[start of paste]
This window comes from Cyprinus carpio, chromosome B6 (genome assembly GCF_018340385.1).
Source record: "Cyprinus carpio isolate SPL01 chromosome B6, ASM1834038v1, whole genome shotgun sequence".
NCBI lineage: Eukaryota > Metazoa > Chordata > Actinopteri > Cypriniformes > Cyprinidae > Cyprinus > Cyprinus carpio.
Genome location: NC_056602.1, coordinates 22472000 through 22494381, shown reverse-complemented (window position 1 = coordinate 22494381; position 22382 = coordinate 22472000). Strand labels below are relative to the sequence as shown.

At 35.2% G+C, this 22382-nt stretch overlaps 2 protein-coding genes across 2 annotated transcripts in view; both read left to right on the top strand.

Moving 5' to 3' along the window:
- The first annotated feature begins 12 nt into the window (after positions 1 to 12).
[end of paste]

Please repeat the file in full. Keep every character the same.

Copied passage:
This window comes from Cyprinus carpio, chromosome B6 (genome assembly GCF_018340385.1).
Source record: "Cyprinus carpio isolate SPL01 chromosome B6, ASM1834038v1, whole genome shotgun sequence".
NCBI lineage: Eukaryota > Metazoa > Chordata > Actinopteri > Cypriniformes > Cyprinidae > Cyprinus > Cyprinus carpio.
Genome location: NC_056602.1, coordinates 22472000 through 22494381, shown reverse-complemented (window position 1 = coordinate 22494381; position 22382 = coordinate 22472000). Strand labels below are relative to the sequence as shown.

At 35.2% G+C, this 22382-nt stretch overlaps 2 protein-coding genes across 2 annotated transcripts in view; both read left to right on the top strand.

Moving 5' to 3' along the window:
- The first annotated feature begins 12 nt into the window (after positions 1 to 12).